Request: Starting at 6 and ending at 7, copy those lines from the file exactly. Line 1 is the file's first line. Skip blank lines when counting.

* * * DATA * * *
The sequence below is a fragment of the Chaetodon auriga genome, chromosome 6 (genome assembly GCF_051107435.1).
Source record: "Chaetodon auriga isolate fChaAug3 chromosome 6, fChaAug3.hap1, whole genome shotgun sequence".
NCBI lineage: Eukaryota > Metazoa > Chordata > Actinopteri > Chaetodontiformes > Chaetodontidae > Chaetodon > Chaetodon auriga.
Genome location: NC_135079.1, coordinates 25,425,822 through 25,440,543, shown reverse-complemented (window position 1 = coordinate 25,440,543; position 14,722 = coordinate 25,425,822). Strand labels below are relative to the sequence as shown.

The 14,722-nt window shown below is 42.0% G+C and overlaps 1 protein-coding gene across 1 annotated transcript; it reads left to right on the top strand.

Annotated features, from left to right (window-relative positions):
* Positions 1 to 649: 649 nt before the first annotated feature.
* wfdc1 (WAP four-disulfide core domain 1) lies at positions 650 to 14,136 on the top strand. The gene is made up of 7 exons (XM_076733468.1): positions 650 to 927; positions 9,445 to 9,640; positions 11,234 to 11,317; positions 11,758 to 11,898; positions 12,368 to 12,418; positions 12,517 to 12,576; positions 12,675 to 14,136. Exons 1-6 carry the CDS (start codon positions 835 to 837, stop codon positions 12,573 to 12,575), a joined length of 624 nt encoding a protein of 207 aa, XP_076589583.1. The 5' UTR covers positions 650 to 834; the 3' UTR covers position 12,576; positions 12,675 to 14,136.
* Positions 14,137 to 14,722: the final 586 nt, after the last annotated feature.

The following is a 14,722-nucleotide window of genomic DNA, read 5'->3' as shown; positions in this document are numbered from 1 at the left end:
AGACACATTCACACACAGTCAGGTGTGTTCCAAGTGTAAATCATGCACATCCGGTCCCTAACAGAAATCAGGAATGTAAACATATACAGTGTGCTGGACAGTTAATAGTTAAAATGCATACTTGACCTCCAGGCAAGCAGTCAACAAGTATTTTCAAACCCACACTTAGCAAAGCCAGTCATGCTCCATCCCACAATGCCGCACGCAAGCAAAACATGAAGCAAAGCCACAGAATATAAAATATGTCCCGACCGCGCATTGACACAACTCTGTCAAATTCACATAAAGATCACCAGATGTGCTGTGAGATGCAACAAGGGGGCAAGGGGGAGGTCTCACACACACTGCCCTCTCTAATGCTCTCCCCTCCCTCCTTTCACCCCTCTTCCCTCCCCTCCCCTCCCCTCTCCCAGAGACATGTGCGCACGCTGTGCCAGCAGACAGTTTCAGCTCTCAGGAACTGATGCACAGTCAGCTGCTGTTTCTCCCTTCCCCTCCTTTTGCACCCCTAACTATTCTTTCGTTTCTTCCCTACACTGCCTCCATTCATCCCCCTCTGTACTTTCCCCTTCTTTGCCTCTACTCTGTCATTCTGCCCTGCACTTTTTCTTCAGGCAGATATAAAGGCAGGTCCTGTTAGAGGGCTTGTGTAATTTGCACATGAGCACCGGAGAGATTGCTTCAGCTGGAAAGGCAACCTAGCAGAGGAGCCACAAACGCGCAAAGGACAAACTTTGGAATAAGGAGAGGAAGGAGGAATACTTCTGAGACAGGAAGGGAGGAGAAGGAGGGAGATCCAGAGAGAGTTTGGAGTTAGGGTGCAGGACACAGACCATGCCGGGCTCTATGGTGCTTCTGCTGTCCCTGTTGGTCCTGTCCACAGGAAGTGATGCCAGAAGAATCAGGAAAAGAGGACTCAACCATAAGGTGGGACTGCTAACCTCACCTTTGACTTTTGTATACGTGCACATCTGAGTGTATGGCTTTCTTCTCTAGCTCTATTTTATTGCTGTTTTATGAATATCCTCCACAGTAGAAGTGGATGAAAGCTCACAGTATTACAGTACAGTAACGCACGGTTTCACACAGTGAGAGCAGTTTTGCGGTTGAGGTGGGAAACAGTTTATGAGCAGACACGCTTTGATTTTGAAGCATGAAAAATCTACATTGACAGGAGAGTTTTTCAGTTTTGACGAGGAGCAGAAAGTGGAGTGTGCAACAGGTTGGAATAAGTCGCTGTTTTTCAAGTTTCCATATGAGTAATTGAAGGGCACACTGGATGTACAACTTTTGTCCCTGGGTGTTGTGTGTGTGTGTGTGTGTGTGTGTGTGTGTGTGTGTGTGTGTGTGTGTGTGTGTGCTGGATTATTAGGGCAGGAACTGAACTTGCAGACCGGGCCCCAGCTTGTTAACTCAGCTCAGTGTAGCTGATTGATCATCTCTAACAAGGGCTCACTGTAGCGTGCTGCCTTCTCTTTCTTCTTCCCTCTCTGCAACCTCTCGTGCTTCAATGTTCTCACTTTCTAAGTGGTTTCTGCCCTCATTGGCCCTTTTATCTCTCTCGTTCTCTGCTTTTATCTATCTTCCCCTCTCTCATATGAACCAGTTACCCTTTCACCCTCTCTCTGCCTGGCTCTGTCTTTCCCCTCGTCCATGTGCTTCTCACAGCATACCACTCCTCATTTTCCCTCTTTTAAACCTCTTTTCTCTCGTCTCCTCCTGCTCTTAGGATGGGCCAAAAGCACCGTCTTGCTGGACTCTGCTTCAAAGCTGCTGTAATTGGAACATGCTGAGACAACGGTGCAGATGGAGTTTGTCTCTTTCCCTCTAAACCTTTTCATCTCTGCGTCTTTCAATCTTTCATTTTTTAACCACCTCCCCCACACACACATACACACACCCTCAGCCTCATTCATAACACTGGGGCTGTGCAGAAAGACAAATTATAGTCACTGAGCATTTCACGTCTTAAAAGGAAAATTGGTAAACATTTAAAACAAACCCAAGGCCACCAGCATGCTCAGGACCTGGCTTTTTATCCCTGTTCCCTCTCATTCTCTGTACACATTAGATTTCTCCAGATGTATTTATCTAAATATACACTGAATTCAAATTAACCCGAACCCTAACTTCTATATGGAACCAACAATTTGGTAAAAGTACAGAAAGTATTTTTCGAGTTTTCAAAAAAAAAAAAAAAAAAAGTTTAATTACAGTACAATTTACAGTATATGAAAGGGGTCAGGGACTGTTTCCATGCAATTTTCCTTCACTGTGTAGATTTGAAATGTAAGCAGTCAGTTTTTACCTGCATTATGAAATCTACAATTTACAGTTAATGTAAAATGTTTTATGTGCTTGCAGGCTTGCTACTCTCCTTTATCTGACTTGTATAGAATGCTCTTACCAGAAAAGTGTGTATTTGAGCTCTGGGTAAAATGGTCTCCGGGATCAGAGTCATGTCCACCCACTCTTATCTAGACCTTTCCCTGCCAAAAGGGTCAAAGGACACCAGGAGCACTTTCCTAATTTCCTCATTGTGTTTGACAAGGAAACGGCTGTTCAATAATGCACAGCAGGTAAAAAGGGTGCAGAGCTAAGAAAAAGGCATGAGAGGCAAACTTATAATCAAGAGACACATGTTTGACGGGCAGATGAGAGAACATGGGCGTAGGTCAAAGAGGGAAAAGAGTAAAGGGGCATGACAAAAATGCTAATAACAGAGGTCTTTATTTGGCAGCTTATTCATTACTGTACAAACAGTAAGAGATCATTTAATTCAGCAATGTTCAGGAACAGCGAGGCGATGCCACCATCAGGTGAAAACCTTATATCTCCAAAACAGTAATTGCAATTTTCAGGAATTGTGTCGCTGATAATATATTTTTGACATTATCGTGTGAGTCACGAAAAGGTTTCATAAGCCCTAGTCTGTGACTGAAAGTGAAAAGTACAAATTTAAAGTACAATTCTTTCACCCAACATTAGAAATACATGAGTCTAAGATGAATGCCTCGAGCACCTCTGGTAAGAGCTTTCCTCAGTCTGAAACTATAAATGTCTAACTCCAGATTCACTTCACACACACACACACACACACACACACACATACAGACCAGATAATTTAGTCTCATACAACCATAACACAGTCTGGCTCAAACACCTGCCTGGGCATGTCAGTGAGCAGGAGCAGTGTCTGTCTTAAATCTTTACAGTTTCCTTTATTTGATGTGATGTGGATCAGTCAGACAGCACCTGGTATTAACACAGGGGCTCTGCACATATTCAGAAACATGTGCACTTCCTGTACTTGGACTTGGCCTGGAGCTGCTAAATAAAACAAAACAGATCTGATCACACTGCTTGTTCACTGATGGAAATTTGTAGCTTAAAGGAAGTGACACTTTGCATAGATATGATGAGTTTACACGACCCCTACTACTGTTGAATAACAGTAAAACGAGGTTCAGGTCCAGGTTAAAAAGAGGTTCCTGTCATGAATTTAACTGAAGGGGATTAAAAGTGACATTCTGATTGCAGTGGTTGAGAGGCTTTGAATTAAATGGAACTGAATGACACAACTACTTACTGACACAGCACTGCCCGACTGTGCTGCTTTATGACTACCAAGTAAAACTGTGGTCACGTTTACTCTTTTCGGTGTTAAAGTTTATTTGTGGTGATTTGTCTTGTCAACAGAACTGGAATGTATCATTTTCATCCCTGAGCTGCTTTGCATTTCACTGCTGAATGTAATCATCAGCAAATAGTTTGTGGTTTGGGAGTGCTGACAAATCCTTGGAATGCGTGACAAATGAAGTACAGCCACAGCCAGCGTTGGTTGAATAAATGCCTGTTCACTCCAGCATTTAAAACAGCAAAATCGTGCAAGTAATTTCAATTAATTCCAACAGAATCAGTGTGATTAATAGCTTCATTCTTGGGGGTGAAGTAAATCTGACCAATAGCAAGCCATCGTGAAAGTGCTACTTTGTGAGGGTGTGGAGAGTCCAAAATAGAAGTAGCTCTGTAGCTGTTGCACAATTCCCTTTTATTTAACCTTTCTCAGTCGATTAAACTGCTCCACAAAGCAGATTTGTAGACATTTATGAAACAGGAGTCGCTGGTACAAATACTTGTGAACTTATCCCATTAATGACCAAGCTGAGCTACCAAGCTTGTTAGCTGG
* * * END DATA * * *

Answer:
Annotated features, from left to right (window-relative positions):
* Positions 1 to 649: 649 nt before the first annotated feature.